Mallory Quigley, vice president of communications for the Susan B. Anthony List, told OSV that Title X has become a “slush fund” for the abortion industry.
“They use it to pay rent, electricity and for advertising in the community,” Quigley said. “This is really problematic because they’re using our taxpayer money to get people in the door, young women and girls, as contraception clients. Then, they push abortion on them when they come in facing unexpected pregnancies.”
Not a gag rule
Pro-life leaders said the new rule’s aims were similar to a policy instituted by President Ronald Reagan in 1988 that required abortion providers to have a “physical separation” and “separate personnel” from their family-planning services. The Reagan-era policy was often described as a gag rule because it prohibited caregivers at facilities that received Title X funds from providing any information about abortions, including telling women where they could go to have an abortion. The New York Times reported that a Trump administration official who detailed the proposed rule said the updated version of the policy would not impose a blanket prohibition on abortion counseling.
“There is no gag rule here,” said Steven Aden, the chief legal officer and general counsel for Americans United for Life.
“The rule would not prohibit Title X recipients from talking about abortion with the client,” Aden told OSV. “It just wouldn’t permit them to set up shop next to their own abortion centers, and simply refer women over or invite them to walk a few steps down the hall to the abortion facility.
“It’s a common sense requirement that takes government out of abortion subsidization,” Aden added.
While abortion providers hinted at the possibility of challenging the new rule in court, pro-life leaders noted that the U.S. Supreme Court upheld the Reagan-era rule in its 1991 decision in Rust v. Sullivan.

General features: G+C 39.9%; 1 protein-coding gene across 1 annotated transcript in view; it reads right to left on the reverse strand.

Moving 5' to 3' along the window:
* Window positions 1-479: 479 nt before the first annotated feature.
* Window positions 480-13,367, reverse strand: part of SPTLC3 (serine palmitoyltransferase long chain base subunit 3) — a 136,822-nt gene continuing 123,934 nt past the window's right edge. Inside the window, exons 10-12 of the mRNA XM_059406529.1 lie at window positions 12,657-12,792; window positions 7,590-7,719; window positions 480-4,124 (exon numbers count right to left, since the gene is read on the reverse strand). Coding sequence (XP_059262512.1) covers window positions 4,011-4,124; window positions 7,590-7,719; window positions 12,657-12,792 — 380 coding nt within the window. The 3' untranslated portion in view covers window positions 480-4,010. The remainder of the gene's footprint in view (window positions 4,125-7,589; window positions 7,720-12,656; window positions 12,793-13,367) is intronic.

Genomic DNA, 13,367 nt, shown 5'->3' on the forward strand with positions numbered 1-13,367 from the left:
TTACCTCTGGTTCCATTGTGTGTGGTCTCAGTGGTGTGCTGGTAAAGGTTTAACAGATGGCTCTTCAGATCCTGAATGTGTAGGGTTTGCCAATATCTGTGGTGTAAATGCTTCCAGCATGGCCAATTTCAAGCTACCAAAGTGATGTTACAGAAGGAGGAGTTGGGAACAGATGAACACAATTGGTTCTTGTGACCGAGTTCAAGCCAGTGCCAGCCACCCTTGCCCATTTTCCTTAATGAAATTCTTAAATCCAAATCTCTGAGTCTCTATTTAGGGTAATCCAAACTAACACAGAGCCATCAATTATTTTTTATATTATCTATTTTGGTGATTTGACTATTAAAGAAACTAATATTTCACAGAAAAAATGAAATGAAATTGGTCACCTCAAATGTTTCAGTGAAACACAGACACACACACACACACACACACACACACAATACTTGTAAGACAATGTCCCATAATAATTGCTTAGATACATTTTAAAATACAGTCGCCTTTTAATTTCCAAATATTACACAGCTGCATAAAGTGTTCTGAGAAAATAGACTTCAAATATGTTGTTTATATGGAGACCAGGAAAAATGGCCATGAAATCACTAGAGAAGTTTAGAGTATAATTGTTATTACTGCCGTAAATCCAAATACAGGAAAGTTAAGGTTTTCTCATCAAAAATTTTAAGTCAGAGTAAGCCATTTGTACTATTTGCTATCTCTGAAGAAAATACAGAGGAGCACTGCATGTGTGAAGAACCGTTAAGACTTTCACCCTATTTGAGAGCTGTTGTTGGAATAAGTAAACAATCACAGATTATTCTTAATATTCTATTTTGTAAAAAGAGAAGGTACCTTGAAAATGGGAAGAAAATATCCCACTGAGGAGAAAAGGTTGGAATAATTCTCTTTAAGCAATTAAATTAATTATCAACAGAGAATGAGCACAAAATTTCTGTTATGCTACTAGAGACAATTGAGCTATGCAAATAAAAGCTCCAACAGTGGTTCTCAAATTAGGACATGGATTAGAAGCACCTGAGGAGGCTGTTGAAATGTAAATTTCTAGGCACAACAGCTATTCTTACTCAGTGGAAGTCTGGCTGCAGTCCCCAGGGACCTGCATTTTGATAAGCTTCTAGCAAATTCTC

Officials also noted that the administration’s policy would not cut any of the $260 million allocated annually for Title X. The policy could result in more of that money going to rural and community health centers that provide family-planning services but not abortion.
“The rule will separate out the abortion businesses and send the message that abortion is not health care, that abortion is something different. It’s the taking of life of a new human being,” James Sedlak, the vice president of American Life League, a national Catholic pro-life organization, told OSV.
The possible diversion of funds from Planned Parenthood to community health centers has been a long-standing goal of many pro-life leaders, who argue that those centers not only far outnumber Planned Parenthood clinics, but also provide a wider range of medical services.
“Planned Parenthood makes it seem like they’re the only game in town when they are not. West Virginia only has two Planned Parenthood clinics. Some states have none,” said Kristen Day, executive director of Democrats for Life of America.
Day told OSV that the Trump administration’s rule is “absolutely a good thing” that draws a needed line in the sand between abortion and federal tax dollars.
“Federal tax money is not supposed to be used for abortion, yet the abortion providers get federal money. It’s really hard to separate the two when the main thing that they do is abortion,” said Day, who argued that entities like Planned Parenthood have a financial incentive to refer women to their abortion centers.
“We’ve always said that if Planned Parenthood separates their abortion business from their preventative care business, then sure they should be eligible for federal funding,” Day said. “But they won’t do that, because abortion is a big part of their income and their revenue.”
Brian Fraga writes from Massachusetts.